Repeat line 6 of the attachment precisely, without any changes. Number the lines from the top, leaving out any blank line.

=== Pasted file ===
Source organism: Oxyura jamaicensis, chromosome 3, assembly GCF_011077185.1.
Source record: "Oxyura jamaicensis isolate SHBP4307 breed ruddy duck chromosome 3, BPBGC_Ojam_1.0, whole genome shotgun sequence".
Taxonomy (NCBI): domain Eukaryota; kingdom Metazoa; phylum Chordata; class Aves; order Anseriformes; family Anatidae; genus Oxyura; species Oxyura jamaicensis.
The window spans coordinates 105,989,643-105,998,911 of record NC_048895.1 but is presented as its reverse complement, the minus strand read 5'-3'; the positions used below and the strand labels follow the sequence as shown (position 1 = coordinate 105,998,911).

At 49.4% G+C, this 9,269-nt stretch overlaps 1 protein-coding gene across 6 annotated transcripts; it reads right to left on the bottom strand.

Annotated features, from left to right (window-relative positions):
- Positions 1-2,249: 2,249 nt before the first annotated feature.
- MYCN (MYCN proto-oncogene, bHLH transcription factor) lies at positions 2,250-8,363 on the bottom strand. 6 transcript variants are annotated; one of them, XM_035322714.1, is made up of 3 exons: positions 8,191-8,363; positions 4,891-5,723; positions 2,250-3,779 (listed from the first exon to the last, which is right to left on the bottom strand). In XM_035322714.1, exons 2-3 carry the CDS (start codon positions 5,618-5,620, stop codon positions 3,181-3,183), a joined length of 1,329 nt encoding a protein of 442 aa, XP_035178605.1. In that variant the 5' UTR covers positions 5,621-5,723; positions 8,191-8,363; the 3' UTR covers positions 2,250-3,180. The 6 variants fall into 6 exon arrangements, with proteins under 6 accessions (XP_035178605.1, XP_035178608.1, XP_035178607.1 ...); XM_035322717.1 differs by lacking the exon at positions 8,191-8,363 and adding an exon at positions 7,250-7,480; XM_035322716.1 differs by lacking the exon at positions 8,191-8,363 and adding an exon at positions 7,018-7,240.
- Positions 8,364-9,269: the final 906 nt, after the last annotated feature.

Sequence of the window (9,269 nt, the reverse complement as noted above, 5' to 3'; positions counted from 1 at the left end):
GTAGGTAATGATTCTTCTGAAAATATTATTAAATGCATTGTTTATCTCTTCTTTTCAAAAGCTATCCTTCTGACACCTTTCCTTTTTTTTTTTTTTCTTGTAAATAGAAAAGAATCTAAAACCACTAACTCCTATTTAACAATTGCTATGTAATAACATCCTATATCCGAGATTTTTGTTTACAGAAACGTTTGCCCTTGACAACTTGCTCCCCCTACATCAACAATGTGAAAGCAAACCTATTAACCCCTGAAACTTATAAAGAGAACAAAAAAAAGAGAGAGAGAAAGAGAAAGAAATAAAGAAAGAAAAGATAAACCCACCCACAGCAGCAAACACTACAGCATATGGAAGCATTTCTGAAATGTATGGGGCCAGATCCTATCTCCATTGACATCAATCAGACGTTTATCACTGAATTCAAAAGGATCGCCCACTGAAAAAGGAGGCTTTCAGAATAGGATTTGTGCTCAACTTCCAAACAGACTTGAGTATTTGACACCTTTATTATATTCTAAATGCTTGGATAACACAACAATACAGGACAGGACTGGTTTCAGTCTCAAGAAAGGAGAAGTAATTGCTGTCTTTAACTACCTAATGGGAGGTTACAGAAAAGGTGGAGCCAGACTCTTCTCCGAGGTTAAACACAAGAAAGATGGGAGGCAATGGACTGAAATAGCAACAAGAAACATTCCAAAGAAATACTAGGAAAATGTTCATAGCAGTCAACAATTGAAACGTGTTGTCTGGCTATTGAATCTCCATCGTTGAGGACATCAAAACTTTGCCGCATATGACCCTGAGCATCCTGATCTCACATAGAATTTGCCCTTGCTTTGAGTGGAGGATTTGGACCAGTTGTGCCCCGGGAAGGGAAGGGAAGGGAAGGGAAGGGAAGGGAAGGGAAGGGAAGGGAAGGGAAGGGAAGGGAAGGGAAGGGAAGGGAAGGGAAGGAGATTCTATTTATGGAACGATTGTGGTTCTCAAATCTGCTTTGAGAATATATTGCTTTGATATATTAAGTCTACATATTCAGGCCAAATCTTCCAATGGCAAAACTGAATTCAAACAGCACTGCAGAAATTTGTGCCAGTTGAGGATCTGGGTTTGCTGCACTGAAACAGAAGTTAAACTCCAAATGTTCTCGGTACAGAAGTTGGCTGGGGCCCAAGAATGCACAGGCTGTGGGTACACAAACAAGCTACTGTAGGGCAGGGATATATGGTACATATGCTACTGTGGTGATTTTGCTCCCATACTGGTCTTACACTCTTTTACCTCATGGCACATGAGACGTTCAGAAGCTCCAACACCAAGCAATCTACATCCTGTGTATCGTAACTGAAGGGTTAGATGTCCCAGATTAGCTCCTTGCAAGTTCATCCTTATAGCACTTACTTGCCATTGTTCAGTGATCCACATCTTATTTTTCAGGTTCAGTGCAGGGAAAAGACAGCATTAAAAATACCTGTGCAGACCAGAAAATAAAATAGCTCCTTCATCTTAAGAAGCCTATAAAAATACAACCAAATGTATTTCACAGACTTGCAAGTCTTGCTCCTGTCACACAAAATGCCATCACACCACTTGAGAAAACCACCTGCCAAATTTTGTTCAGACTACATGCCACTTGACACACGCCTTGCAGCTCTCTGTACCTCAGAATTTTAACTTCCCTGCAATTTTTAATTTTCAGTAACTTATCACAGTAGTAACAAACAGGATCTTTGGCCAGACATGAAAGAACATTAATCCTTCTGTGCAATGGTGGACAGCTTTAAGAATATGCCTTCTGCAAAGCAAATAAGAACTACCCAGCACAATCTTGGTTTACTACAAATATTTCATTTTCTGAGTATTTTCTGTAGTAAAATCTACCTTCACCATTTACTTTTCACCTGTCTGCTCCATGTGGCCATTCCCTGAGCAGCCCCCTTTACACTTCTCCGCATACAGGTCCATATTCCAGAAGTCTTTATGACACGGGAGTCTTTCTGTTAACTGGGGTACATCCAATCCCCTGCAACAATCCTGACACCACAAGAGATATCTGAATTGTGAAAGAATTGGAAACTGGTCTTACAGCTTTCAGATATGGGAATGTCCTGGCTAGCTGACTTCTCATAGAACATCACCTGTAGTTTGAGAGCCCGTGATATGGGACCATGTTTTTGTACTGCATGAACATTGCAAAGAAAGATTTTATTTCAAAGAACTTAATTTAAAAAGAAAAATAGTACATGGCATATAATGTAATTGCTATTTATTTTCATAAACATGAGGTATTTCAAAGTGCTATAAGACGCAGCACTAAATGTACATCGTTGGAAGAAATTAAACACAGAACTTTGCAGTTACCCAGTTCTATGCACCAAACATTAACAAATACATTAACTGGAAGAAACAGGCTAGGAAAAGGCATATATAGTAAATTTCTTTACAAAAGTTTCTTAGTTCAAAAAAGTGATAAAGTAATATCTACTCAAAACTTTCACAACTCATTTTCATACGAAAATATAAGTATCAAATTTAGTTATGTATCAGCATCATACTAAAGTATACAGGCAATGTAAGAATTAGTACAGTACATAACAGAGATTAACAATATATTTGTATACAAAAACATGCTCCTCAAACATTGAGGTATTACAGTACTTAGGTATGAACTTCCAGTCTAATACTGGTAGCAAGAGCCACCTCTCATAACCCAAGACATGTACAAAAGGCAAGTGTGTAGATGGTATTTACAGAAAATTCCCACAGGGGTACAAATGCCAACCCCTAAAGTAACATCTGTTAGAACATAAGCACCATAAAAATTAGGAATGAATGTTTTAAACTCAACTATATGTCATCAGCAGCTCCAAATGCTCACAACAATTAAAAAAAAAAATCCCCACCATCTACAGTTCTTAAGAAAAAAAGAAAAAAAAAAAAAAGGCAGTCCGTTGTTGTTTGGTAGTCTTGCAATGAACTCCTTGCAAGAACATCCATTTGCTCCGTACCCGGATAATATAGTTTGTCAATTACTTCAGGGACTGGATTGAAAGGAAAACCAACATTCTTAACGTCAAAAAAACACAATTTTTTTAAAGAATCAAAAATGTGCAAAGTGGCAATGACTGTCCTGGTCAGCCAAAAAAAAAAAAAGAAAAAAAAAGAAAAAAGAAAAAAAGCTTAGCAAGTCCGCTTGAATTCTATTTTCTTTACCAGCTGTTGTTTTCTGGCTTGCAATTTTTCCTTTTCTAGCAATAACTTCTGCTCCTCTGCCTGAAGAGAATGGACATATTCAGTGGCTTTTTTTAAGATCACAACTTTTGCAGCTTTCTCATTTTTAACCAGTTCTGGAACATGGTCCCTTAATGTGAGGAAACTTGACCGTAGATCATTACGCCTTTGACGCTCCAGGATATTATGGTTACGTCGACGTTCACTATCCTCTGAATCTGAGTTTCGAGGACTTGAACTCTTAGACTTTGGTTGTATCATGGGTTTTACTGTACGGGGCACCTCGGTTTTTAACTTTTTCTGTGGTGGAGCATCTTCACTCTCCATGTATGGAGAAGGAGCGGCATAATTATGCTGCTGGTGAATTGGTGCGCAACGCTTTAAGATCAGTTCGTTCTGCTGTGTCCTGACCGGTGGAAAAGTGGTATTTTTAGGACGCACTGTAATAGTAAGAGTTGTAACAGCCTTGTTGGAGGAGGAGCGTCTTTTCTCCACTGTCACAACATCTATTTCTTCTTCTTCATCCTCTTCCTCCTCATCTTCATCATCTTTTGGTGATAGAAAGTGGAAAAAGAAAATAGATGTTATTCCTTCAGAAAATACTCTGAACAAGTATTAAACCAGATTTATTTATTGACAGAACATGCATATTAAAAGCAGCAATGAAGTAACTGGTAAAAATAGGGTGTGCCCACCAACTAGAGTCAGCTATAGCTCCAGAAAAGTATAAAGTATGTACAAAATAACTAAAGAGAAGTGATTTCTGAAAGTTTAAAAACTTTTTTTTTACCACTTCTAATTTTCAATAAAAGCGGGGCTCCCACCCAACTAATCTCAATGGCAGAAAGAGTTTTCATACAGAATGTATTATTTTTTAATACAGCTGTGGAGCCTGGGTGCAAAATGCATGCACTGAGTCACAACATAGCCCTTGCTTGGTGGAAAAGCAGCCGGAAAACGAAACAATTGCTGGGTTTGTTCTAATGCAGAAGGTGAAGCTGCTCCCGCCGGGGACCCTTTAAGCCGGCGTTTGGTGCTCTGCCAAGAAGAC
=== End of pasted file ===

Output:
Annotated features, from left to right (window-relative positions):